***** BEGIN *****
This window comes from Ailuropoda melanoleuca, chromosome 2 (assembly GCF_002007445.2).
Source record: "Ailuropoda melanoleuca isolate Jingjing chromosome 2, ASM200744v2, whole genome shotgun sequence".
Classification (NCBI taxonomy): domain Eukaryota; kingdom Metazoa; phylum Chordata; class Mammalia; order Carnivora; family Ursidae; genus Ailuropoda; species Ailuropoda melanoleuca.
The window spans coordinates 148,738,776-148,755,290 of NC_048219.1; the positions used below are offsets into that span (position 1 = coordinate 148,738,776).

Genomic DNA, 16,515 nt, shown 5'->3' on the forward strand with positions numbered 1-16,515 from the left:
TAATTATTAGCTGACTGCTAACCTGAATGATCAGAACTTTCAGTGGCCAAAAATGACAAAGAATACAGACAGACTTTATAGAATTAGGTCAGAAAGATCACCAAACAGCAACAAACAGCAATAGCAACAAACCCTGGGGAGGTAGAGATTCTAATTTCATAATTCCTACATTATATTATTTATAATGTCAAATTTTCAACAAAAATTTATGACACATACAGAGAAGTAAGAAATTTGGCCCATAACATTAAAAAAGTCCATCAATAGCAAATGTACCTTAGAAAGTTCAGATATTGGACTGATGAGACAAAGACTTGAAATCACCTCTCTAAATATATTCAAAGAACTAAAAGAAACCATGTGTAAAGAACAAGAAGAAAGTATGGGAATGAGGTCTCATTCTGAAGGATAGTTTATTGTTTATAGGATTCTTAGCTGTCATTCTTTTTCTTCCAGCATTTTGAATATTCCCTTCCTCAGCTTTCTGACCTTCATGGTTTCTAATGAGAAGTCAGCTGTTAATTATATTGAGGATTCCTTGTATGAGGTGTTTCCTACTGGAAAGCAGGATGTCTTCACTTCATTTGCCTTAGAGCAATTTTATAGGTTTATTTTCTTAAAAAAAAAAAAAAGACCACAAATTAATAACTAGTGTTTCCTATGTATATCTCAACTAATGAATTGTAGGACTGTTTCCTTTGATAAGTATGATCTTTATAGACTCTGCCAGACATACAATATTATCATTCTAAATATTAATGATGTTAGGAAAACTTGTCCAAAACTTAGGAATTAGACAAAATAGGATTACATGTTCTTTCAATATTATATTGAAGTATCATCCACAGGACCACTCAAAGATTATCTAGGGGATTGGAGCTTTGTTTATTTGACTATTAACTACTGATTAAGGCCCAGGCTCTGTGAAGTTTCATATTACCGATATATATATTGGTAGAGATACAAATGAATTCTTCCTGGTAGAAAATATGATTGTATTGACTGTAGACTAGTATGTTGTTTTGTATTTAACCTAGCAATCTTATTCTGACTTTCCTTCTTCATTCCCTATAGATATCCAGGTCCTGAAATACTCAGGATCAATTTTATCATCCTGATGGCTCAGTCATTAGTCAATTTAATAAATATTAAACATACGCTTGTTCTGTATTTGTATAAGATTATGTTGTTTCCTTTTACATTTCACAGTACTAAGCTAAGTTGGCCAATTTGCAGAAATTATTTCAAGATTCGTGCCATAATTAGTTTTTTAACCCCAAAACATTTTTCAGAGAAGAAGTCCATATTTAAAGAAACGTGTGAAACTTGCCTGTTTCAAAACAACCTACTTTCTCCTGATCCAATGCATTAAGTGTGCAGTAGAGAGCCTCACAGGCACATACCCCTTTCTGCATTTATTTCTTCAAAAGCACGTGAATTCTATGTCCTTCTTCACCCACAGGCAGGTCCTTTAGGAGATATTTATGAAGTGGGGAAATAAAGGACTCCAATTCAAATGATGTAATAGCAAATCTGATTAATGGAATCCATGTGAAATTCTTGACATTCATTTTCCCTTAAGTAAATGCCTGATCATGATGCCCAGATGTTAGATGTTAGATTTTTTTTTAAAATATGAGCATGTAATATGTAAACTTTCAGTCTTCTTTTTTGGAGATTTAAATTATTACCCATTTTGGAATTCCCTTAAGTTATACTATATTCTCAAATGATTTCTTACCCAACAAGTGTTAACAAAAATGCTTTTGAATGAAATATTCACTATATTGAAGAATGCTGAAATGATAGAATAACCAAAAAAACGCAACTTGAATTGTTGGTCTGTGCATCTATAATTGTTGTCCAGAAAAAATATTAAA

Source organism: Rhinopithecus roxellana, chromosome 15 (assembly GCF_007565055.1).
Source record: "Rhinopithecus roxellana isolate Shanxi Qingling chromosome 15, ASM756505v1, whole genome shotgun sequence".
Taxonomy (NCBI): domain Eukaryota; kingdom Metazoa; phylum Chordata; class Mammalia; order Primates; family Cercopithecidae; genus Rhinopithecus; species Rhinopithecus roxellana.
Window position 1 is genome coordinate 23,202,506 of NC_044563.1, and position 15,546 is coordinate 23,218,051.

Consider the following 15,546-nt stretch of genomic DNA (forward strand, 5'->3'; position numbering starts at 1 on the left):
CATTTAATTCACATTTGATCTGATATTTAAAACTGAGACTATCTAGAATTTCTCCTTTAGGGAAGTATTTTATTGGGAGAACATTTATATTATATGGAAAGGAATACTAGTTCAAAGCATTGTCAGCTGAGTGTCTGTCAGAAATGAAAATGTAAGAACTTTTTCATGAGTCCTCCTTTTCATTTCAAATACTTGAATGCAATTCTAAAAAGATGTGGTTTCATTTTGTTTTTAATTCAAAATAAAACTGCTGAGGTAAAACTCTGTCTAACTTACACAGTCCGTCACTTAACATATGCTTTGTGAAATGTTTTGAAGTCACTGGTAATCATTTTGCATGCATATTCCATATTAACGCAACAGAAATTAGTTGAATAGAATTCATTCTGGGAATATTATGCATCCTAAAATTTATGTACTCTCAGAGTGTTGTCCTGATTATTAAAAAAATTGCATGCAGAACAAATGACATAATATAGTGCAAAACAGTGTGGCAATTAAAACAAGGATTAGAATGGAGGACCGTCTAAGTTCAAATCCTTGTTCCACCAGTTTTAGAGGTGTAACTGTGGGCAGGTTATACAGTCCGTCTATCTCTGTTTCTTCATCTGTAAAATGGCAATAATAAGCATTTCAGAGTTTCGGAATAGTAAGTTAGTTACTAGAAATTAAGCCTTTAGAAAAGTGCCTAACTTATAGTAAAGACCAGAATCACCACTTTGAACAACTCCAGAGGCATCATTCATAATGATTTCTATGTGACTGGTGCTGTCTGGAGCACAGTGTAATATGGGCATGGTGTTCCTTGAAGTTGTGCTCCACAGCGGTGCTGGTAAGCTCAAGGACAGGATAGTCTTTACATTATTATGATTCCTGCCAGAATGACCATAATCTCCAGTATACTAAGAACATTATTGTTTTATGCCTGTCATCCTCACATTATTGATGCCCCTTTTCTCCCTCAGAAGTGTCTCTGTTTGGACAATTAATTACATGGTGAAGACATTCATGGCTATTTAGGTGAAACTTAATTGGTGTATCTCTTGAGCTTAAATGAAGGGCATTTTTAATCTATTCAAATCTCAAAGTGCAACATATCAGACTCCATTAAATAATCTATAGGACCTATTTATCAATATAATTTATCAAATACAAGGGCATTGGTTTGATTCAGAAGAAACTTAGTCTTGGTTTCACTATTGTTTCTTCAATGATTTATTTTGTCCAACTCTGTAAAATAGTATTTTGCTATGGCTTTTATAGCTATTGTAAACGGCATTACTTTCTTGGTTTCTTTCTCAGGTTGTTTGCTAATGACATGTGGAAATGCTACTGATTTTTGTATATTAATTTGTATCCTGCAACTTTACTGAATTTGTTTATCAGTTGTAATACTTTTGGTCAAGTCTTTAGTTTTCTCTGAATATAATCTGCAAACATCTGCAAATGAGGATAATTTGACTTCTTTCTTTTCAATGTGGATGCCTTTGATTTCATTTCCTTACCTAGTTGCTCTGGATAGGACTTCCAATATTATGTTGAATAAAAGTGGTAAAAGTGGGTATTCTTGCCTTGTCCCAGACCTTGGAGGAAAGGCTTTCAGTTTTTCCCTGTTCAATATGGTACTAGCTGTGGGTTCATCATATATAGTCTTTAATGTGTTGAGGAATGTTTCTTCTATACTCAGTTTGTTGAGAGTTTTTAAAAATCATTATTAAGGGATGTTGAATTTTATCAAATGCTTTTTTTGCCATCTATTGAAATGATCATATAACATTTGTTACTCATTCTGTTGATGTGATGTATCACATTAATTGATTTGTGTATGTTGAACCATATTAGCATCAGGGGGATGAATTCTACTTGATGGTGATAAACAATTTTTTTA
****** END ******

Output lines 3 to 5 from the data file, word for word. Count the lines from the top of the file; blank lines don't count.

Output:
Classification (NCBI taxonomy): domain Eukaryota; kingdom Metazoa; phylum Chordata; class Mammalia; order Carnivora; family Ursidae; genus Ailuropoda; species Ailuropoda melanoleuca.
The window spans coordinates 148,738,776-148,755,290 of NC_048219.1; the positions used below are offsets into that span (position 1 = coordinate 148,738,776).

Genomic DNA, 16,515 nt, shown 5'->3' on the forward strand with positions numbered 1-16,515 from the left: